Under the IPR regime, the free progress of science and innovation is hampering and the fruits are not reaching to the public while, the exchange of knowledge and tools should be a way of life in agricultural research. Hence, I would like to put forth the concept of ‘Open Source‘ in Agriculture and Biotechnology which is proposed/discussed since quite sometime when the Free and Open Source Software (FOSS) and GNU movements had become global movements. In contrary to the proprietary software which gives only license to work, FOSS gives source code and a bundle of rights to the user to use, reverse engineer, learn, share and improve it. We are seeing now many FOSS products which are built by the community and are very good. These products are licensed as ‘Copyleft‘ or ‘Share Alike‘ of creative commons and or GNU Public License which requires that the copies or adaptations of the work to be released under the same or similar license as that of original.
This concept of FOSS initiative in agriculture has not taken up as a policy by the public funded research institutes. Though the germplasm is being received and sent (shared) by material transfer agreements (MTAs), many of the breeders are not exploring the concept of ‘Share Alike‘. When the crop improvement is being taken up by both public and private, the MTAs should have the licensing terms which asks the agencies to share their improved materials in the similar terms to the public for further use and development without seeking any royalties for the further improvement and use. Recently, there are reports that there is a charge against the Bt Brinjal’s developers in India for violation of the Biological Diversity Act, 2002 and allegations that they had accessed Indian varieties of brinjal for the development of genetically modified ‘Bt Brinjal’ without prior permission from the National Biodiversity Authority (NBA). These issues could be avoided when the materials are freely available to everyone to use and also for re-use.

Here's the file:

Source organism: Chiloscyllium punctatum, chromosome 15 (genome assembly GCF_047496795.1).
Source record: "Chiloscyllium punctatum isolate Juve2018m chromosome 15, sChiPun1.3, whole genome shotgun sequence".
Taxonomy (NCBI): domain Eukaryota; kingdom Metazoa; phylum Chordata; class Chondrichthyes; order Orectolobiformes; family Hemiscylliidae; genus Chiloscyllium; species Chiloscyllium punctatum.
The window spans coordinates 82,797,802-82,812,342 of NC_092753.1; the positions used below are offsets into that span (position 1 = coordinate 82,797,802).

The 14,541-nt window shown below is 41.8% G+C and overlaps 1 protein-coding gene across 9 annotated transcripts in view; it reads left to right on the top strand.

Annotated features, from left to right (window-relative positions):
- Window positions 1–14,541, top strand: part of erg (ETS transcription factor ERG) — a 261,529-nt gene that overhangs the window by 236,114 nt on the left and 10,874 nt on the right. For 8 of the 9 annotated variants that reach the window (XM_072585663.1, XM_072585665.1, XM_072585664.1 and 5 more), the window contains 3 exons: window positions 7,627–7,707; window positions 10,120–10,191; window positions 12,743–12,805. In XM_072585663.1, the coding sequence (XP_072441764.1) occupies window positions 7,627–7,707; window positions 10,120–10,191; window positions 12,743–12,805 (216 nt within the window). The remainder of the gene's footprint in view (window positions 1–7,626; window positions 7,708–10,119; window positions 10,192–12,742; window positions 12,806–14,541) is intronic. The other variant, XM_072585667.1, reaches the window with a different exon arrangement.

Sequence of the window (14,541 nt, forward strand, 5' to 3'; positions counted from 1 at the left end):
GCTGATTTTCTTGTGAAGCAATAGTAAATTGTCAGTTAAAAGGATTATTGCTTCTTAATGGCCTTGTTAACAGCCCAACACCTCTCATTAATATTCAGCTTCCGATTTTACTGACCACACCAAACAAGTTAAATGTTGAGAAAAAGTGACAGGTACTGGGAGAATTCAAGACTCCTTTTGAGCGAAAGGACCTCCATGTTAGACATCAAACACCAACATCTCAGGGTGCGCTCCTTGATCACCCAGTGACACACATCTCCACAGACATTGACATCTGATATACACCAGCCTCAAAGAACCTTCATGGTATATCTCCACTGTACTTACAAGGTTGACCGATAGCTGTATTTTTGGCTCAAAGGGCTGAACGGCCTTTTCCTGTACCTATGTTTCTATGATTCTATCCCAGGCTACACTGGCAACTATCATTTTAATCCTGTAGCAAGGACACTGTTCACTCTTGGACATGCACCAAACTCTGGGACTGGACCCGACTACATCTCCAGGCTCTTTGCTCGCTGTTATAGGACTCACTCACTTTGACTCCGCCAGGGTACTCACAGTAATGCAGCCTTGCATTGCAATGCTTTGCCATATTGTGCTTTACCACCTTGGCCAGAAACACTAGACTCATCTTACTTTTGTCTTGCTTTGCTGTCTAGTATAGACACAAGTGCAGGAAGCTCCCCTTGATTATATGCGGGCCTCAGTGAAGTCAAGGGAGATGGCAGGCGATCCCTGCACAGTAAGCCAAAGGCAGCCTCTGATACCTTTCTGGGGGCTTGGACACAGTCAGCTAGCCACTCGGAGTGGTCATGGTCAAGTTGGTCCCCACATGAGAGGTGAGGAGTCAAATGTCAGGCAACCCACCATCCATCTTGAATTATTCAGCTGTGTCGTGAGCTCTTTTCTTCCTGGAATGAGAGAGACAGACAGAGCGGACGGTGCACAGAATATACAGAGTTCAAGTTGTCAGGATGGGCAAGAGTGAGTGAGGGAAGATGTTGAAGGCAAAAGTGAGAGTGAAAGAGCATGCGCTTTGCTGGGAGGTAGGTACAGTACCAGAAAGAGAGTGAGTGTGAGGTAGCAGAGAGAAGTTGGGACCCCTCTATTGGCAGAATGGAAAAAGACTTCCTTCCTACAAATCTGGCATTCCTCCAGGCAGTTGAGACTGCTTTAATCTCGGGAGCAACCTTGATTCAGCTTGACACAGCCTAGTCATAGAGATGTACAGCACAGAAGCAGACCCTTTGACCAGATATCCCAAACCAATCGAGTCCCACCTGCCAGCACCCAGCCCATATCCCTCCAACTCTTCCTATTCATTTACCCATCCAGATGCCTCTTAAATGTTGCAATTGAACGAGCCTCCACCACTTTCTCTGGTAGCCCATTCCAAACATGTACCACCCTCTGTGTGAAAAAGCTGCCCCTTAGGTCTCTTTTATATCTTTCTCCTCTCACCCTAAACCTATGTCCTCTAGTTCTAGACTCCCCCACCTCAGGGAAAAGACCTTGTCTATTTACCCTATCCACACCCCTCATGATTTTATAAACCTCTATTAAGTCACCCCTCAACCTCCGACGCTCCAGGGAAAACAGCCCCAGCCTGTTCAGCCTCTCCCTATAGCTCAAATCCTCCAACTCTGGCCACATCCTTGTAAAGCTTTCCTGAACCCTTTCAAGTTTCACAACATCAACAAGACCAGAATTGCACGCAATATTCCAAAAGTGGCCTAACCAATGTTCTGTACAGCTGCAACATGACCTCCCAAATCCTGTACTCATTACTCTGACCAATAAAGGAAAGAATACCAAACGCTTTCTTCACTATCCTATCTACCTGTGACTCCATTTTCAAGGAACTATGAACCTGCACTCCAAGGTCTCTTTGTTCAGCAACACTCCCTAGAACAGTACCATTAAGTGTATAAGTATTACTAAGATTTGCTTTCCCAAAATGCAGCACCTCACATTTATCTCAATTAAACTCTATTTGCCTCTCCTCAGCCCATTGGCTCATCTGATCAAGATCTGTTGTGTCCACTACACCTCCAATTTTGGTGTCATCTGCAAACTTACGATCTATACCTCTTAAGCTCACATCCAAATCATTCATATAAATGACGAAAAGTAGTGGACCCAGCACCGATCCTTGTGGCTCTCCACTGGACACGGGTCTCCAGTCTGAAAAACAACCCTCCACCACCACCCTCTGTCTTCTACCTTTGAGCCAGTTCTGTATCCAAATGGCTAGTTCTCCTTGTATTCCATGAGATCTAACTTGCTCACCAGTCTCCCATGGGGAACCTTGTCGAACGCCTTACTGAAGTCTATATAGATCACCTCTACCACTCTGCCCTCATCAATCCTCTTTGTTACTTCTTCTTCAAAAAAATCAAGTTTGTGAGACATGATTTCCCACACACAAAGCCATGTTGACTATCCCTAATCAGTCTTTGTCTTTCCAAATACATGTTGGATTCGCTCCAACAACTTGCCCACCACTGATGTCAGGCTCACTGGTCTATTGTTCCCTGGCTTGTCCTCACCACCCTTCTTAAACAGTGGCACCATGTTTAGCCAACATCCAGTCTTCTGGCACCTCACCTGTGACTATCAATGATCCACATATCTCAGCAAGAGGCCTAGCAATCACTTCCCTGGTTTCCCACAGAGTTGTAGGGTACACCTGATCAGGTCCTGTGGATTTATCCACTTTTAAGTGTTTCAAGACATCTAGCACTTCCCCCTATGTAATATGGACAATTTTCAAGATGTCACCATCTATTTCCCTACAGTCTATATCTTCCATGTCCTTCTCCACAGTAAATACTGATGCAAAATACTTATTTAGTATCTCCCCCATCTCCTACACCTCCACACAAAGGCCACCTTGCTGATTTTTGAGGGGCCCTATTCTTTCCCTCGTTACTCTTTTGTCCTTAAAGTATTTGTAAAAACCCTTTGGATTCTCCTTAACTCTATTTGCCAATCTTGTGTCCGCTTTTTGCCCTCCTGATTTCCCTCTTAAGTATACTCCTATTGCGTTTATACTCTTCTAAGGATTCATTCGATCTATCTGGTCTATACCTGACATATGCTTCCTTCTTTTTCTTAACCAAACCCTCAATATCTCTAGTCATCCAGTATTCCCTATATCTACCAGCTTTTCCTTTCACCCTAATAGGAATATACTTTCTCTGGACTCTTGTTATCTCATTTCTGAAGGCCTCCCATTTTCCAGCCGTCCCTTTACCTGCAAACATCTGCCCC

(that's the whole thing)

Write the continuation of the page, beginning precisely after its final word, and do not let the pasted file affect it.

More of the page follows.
Though there is a provision for ‘Compulsory License‘ under PPVFR for undertaking production, distribution, and sale of the seed or other propagating material on the grounds that the reasonable requirements of the public for seeds or other propagating material of the variety have not been satisfied or that the seed or other propagating material of the variety is not available to the public at a reasonable price, there is no provision for the use of the material for further improvement.
The FOSS movement had not built in one day but its a continuous building movement. And if this initiative to happen in agriculture, it would be a great thing. However, for that it needs greater advocacy and to be built by the convinced breeders/farmers. Centre for Sustainable Agriculture from Hyderabad in India which is working for sustainable agriculture is now exploring the concept called ‘Open Source Seeds‘. In the world, the BiOS Initiative of Cambia (BiOS – Biological Innovation for an Open Society) is the one which is based on the GNU/FOSS model and is sharing enabling technologies with large community of innovators under ‘Protected Commons‘. The BiOS licenses when employed for MTAs, would enable the public to access to the technologies freely and there would not be any prevention of the same by appropriation of IPR rights by private players.